Elevating Last Girl Standing to an even more youthful, fast-paced and utterly engrossing realm are the author’s alluring illustrations and comics, as well as the occasional inclusion of newspaper clippings or images that bring specific events alive. These visual elements infuse the narrative with a dynamic energy that maintains the book’s vivid, agile style. Robbins seamlessly weaves her artistic prowess into the storytelling, and the combination of compelling (and easy-to-follow) prose and arresting images transforms the book into an undeniable page-turner – each chapter a visual and literary adventure. The synergy between words and illustrations not only enhances the storytelling but also underscores the richness of her life, making this a vibrant recollection of experiences that will resonate not only with the seasoned reader who lived through her times, but also with a younger audience in search of a fresh new read.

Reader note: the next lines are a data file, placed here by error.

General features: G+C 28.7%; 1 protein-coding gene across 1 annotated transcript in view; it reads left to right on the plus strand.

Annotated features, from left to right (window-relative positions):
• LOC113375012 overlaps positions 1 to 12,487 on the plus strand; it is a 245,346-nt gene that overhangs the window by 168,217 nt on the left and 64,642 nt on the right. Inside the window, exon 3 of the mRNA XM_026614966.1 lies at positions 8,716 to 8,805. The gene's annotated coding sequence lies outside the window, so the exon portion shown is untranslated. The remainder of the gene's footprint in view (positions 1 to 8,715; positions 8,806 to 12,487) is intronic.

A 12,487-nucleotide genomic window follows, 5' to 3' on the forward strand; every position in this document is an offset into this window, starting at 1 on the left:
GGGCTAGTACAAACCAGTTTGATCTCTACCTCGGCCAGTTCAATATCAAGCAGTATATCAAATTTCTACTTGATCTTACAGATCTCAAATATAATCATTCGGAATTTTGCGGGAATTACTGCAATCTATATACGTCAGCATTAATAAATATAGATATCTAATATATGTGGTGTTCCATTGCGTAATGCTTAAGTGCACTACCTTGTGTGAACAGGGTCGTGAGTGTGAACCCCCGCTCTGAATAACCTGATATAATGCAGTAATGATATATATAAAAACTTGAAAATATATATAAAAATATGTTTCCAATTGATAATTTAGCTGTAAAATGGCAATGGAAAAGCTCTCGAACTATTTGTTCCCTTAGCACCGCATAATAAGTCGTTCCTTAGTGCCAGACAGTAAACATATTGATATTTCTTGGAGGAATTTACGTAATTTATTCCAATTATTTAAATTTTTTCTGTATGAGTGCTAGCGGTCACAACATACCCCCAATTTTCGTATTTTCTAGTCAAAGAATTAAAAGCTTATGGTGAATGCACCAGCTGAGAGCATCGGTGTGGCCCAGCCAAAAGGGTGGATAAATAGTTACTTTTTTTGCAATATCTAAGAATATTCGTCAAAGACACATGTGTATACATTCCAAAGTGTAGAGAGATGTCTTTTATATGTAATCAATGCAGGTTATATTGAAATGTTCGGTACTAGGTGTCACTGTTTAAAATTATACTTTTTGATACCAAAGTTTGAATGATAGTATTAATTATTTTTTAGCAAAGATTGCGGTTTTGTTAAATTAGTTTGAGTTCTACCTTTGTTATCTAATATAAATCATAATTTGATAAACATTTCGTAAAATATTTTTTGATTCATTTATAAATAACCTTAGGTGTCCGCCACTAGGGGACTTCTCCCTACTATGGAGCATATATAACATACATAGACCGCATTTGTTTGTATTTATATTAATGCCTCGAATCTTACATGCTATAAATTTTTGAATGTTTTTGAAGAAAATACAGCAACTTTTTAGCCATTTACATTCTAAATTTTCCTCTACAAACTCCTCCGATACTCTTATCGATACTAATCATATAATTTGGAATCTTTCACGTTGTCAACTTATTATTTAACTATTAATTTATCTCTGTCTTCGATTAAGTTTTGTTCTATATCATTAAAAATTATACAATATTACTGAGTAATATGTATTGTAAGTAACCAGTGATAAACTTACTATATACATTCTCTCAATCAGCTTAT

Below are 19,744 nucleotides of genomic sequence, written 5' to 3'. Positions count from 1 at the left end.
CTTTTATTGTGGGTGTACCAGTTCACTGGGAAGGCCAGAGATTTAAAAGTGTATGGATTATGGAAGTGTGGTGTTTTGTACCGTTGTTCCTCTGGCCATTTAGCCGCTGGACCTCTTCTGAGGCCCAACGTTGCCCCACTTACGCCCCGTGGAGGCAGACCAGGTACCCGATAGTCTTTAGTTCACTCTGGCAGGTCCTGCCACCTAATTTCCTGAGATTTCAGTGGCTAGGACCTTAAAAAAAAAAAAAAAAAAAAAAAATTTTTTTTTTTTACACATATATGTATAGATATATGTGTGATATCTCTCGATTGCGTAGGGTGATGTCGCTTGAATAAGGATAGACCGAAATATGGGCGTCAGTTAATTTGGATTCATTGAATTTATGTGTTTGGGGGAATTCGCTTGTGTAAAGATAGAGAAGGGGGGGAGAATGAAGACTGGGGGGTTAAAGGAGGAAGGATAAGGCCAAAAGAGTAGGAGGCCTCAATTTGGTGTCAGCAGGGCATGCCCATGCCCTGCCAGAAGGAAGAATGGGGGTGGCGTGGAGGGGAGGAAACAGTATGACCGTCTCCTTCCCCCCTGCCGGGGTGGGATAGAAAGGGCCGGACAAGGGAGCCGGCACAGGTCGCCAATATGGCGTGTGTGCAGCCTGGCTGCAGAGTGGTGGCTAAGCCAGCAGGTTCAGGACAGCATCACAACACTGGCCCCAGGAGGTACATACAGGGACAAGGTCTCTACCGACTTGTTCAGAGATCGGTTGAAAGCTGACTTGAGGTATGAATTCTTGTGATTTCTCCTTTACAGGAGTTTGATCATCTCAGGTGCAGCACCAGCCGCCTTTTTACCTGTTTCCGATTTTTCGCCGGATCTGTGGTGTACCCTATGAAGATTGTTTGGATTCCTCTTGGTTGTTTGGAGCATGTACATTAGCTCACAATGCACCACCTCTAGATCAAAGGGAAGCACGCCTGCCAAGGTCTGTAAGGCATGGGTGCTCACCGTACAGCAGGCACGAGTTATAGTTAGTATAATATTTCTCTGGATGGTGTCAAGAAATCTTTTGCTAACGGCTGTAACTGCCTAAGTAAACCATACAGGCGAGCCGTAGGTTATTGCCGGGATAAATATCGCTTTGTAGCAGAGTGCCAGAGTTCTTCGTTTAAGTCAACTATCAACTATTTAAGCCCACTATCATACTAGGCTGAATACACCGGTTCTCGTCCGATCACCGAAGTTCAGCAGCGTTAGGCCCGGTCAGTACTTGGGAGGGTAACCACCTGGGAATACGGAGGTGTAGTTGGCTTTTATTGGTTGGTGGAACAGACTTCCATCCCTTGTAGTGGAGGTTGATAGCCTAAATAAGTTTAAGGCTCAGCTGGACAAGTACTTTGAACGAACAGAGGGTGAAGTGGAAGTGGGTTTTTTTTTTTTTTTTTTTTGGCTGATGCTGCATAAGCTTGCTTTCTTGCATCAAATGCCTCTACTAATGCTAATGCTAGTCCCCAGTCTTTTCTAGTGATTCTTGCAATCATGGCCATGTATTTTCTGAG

What perhaps resonates most profoundly in Last Girl Standing is Robbins’ gradual immersion into, and eventual embrace of, the feminist movement, which occurs – according to her own words – in the intimate fabric of her life. No grand, earth-shattering events define her feminist awakening (although they play a role). Instead, it happens in the quieter, more personal moments when the men in her life made her feel unseen, ignored or unimportant solely because she is a woman. It’s her fellow cartoonists saying she “has no sense of humour” for denouncing the blatant sexism in R. Crumb’s comics. It’s her friends skipping over her when introducing people in work-related settings (“If I did manage to wangle my way into a party, I was not introduced.”). It’s the unsettling reality of Charles Manson and his brand of radical misogyny gaining a following within her social circle. It’s the women heading into the kitchen after dinner while the men linger in conversation. It’s becoming disenchanted with the unrestricted sexual dynamics of her time when she realises her partners offer next to nothing in return (“The new sexual freedom I had believed in was a lie: women were simply providers of free sex, and it was uncool to ask for commitment.”). It’s the father of her child refusing to parent or share basic household chores (“I, who had naively believed in peace and love, was beginning to realise that there was a lot of hostility in these guys.”) In some ways times have changed, yet in others they remain the same.